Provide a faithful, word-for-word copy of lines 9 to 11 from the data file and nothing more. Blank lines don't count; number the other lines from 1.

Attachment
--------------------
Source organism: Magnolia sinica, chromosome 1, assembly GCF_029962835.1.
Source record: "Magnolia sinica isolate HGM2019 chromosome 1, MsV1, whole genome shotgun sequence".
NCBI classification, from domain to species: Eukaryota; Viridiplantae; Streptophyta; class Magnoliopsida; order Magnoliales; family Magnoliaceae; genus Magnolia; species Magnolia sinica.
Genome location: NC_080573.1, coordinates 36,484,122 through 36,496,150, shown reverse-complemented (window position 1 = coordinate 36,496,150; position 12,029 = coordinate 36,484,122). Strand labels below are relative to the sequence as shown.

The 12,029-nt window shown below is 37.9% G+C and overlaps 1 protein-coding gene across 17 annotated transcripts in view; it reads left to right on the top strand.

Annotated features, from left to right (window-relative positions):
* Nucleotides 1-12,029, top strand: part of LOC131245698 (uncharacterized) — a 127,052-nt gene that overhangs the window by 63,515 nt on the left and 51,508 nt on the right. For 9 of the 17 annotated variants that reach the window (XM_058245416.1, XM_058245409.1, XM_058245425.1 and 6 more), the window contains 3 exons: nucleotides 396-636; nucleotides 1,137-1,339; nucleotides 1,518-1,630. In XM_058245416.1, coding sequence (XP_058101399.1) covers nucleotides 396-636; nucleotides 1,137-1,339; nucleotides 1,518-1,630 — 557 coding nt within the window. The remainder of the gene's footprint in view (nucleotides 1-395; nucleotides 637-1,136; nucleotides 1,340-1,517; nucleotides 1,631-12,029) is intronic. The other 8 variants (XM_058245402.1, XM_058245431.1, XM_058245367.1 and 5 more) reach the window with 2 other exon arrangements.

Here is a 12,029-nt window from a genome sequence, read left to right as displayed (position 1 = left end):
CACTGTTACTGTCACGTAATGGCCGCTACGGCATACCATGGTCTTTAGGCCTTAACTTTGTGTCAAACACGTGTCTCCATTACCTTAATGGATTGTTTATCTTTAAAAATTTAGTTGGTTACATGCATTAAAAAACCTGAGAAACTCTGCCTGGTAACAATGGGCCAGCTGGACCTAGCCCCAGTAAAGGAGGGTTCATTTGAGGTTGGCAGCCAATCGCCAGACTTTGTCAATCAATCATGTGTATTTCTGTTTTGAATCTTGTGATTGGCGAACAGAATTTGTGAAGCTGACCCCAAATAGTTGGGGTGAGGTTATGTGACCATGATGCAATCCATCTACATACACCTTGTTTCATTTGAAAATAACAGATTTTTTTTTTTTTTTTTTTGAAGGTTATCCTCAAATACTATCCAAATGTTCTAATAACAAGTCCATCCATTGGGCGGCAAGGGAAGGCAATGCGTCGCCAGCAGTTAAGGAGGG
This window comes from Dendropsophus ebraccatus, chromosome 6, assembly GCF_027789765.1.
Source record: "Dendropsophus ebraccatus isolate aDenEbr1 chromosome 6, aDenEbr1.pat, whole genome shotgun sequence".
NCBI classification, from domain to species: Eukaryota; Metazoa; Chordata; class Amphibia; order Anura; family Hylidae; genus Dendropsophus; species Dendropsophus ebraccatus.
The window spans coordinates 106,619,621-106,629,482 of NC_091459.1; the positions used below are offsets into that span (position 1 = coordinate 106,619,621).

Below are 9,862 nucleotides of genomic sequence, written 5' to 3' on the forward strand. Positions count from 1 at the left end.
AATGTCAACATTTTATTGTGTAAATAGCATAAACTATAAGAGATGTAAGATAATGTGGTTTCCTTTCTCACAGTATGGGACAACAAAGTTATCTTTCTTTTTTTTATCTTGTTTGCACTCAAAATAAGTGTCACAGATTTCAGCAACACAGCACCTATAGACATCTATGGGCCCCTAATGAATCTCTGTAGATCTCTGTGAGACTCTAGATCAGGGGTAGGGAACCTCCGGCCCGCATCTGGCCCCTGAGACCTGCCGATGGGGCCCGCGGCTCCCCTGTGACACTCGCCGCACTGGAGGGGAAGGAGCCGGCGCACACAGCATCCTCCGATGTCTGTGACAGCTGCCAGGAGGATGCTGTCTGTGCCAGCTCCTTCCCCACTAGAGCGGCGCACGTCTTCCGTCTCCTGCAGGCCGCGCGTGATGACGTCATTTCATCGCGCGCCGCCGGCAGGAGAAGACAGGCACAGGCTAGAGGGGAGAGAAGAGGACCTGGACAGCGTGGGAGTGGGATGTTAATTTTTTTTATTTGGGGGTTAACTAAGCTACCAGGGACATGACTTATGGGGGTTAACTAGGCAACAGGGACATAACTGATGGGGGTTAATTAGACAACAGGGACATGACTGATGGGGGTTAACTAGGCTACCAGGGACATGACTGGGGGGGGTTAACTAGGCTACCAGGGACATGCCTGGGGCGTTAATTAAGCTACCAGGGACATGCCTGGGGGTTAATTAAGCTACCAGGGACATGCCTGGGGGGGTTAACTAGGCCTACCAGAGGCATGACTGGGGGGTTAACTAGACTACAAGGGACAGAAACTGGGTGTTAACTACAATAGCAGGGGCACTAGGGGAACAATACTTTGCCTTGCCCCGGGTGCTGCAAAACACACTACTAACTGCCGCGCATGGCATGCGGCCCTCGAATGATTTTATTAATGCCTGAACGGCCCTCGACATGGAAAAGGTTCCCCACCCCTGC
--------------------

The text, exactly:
CACTGTTACTGTCACGTAATGGCCGCTACGGCATACCATGGTCTTTAGGCCTTAACTTTGTGTCAAACACGTGTCTCCATTACCTTAATGGATTGTTTATCTTTAAAAATTTAGTTGGTTACATGCATTAAAAAACCTGAGAAACTCTGCCTGGTAACAATGGGCCAGCTGGACCTAGCCCCAGTAAAGGAGGGTTCATTTGAGGTTGGCAGCCAATCGCCAGACTTTGTCAATCAATCATGTGTATTTCTGTTTTGAATCTTGTGATTGGCGAACAGAATTTGTGAAGCTGACCCCAAATAGTTGGGGTGAGGTTATGTGACCATGATGCAATCCATCTACATACACCTTGTTTCATTTGAAAATAACAGATTTTTTTTTTTTTTTTTTTGAAGGTTATCCTCAAATACTATCCAAATGTTCTAATAACAAGTCCATCCATTGGGCGGCAAGGGAAGGCAATGCGTCGCCAGCAGTTAAGGAGGG
This window comes from Dendropsophus ebraccatus, chromosome 6, assembly GCF_027789765.1.
Source record: "Dendropsophus ebraccatus isolate aDenEbr1 chromosome 6, aDenEbr1.pat, whole genome shotgun sequence".